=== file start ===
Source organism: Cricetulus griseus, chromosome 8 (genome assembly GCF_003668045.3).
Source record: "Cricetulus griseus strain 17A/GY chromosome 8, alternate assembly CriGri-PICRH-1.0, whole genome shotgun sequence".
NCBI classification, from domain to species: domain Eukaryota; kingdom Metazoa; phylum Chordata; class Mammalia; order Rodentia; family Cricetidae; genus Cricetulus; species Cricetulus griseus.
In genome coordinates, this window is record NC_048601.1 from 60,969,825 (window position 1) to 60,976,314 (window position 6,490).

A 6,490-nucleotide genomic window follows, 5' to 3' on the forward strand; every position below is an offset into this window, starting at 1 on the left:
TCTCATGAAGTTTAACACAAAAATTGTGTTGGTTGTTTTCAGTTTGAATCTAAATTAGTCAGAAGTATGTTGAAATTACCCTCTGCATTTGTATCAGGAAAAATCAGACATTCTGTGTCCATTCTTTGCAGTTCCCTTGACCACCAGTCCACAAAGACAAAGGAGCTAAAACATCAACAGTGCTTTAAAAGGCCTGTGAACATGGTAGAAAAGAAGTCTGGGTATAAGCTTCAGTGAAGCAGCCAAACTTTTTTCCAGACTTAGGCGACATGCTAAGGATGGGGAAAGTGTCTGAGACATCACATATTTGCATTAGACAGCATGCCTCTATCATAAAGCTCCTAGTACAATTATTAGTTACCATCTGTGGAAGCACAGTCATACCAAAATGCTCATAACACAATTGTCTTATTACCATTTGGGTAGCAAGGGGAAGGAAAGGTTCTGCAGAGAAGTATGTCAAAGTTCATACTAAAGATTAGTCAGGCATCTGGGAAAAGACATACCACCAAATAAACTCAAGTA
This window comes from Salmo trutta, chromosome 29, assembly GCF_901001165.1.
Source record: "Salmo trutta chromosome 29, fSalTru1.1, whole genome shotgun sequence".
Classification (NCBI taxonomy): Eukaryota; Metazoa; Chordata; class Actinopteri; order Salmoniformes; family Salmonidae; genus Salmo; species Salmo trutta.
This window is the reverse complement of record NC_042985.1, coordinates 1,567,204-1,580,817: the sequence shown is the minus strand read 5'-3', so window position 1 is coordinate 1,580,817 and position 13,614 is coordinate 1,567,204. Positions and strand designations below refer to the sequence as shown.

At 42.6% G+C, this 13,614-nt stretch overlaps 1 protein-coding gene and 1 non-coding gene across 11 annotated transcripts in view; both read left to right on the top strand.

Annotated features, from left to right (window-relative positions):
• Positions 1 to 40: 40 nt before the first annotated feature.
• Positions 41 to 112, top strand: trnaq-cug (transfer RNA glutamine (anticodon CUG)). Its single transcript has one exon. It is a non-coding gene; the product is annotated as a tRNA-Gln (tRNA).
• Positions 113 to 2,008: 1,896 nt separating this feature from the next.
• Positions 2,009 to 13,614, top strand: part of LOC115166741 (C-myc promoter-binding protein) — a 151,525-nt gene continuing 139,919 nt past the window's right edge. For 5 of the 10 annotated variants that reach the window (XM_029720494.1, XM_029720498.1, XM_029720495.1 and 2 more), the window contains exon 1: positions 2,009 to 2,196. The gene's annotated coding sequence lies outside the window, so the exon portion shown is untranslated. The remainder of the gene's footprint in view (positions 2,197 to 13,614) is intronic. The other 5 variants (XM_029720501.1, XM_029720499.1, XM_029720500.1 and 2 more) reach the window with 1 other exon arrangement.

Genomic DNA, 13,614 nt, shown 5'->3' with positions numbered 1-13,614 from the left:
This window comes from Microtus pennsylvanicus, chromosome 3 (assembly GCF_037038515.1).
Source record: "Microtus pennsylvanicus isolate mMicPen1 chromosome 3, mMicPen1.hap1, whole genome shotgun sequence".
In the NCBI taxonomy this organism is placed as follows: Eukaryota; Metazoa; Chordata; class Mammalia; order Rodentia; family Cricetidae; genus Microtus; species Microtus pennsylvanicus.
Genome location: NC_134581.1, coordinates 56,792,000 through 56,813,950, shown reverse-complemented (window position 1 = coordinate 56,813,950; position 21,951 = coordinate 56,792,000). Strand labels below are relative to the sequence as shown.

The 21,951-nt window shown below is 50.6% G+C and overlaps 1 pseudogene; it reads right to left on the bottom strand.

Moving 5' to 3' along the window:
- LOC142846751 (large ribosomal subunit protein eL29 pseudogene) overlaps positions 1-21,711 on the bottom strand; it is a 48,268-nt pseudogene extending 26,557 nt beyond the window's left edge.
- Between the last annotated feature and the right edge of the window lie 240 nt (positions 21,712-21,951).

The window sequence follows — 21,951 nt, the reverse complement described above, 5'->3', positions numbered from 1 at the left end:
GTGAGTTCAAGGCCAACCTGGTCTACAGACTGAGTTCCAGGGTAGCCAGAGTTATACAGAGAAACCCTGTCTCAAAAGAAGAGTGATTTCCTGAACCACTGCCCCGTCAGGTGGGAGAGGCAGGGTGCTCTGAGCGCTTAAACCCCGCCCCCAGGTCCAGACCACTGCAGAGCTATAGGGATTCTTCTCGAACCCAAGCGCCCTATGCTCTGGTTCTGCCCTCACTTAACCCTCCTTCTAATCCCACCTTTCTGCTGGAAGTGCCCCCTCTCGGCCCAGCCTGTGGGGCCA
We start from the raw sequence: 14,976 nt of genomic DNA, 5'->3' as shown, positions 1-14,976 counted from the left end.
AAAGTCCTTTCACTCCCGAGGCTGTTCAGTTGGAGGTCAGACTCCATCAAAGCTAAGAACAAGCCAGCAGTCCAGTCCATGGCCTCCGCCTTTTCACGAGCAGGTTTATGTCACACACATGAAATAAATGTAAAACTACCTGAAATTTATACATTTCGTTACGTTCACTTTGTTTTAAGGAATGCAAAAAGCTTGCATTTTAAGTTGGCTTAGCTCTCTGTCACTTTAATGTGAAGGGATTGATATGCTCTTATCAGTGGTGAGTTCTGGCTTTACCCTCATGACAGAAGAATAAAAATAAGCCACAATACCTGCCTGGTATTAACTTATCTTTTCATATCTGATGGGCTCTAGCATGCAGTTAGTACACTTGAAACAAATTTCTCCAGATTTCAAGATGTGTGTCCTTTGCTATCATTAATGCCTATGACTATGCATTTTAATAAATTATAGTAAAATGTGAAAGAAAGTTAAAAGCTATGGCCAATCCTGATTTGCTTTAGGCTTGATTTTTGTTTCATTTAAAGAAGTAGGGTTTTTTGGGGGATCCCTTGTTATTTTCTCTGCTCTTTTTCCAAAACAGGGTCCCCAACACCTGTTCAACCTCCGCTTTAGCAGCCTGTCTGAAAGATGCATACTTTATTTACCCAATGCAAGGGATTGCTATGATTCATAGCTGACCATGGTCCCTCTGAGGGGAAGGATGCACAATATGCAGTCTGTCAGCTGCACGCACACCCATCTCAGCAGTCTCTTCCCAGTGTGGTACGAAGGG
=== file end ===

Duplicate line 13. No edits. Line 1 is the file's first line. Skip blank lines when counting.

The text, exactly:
• Positions 1 to 40: 40 nt before the first annotated feature.